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Pamela Smart has been denied a sentence reduction on Wednesday, more than 30 years after her sensational trial that inspired books and the Nicole Kidman movie “To Die For.”
In 1990, Smart was 22 and working as a high school media coordinator when she was accused and eventually convicted of recruiting her teenage lover to kill her husband, Gregory Smart.
On May 1, 1990, William Flynn along with three of his high school friends planned and executed the murder of Gregory Smart, who was killed by a shot to the head. Later, the students and the other teens cooperated with prosecutors and served shorter sentences. Since then, the high schoolers have been released.
Although she denied knowledge of the plot, Smart was convicted of conspiracy to commit murder and other crimes and sentenced to life without parole.
Smart’s request was rejected in a 5-0 vote by a New Hampshire state council. It’s the third time Smart has asked a council for a hearing. Now 54, she has exhausted all of her judicial appeal options.
“I am absolutely convinced that there’s no evidence or argument” to grant a commutation request, councilor Janet Stevens said during a short discussion.
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One thing that was different in this petition is that Smart apologized to her husband’s family for the first time.
“I offer no excuses for my actions and behavior,” she said in a recorded statement that was sent as a DVD to the attorney general’s office in December. “I’m to blame.”
“I regret that it took me so long to apologize to the Smart family, my own family, and everyone else. But I think that I wasn’t at a place where I was willing to own that or face that,” she said. “I was young and selfish and I wasn’t thinking about the consequences of what I was doing.”
In the state’s response, Jeffery Strelzin, associate attorney general, wrote that Smart has told a false narrative for over 30 years and just because she’s decided to change that now “does not mean that she has truly changed and fully acknowledged all the crimes she committed as an accomplice and conspirator in her husband’s murder, and the perpetrator of witness tampering.”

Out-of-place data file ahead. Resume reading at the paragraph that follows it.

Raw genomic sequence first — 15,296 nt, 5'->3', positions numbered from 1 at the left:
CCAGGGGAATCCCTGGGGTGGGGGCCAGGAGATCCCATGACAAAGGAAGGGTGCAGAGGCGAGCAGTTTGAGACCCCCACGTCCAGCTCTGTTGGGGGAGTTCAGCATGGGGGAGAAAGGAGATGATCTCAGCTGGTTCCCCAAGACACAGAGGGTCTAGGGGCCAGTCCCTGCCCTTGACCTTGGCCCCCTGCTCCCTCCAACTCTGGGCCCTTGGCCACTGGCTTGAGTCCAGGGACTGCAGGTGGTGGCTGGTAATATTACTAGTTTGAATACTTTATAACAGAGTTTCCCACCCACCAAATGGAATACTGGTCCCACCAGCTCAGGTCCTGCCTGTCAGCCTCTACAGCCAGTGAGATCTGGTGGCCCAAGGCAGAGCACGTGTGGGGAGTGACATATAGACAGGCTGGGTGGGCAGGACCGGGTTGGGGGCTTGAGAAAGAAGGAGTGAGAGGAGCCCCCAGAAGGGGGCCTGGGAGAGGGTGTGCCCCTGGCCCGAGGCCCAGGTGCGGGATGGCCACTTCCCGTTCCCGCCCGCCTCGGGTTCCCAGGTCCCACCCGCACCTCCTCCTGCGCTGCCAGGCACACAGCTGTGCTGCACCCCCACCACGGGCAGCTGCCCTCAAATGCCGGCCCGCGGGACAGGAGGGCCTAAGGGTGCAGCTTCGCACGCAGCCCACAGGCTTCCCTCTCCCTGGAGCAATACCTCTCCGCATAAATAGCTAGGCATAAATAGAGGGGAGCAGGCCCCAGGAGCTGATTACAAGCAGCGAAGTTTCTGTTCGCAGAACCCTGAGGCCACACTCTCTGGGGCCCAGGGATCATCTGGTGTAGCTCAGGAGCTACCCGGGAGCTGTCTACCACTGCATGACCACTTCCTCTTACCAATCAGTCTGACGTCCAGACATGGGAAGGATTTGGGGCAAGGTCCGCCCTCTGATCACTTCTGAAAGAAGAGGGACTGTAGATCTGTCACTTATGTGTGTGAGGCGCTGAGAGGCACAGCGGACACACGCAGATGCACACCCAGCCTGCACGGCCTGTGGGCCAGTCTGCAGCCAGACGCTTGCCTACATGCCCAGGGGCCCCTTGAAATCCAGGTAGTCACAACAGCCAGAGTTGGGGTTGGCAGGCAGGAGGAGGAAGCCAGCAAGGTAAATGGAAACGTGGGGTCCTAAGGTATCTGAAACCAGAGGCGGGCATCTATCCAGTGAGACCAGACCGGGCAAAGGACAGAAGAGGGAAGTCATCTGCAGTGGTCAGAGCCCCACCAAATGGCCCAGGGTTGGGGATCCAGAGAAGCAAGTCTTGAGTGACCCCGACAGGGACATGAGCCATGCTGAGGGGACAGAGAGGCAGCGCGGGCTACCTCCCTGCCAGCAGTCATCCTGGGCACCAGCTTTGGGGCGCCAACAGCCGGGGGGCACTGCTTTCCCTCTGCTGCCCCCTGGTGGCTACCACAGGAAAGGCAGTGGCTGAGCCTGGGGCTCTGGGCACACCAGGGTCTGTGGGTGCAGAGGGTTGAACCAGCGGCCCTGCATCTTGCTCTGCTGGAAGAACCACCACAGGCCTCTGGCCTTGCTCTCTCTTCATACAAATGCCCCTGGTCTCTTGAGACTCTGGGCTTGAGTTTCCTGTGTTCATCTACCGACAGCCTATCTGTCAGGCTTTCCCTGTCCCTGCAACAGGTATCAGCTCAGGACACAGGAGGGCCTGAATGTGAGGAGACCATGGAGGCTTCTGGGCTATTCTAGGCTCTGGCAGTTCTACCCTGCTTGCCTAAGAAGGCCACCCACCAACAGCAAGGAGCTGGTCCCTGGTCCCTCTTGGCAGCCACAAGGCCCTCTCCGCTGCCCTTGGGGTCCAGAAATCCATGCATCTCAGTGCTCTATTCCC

“Decades of lies cannot be undone in an instant by newfound claims of remorse and a vague acceptance of responsibility,” Strelzin, who opposed a sentence reduction, added.
The trial was a media frenzy and one of the first high-profile cases about a sexual affair between a school staff member and a student. According to New Hampshire’s Attorney General’s office, they found 319 articles published from Smart’s arrest to February 1991.
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Joyce Maynard wrote “To Die For” in 1992, drawing from the Smart case. That inspired a 1995 film of the same name, starring Nicole Kidman and Joaquin Phoenix.
Flynn testified that Smart told him she needed her husband killed because she feared she would lose everything if they divorced. He said she threatened to break up with him if he didn’t kill Gregory Smart.
In addition to earning two master’s degrees in a Bedford Hills, New York, prison, Smart has tutored fellow inmates, has been ordained as a minister, and is part of an inmate liaison committee. Many letters of support from inmates, supervisors and others were included in her application.
Besides saying that she is remorseful and has been rehabilitated, Smart’s appeal noted pardons granted to three other women in New Hampshire in murder cases. But the state countered that the cases involved less serious second-degree murder charges and the other women did not entice a juvenile to commit murder.
The Associated Press contributed to this report.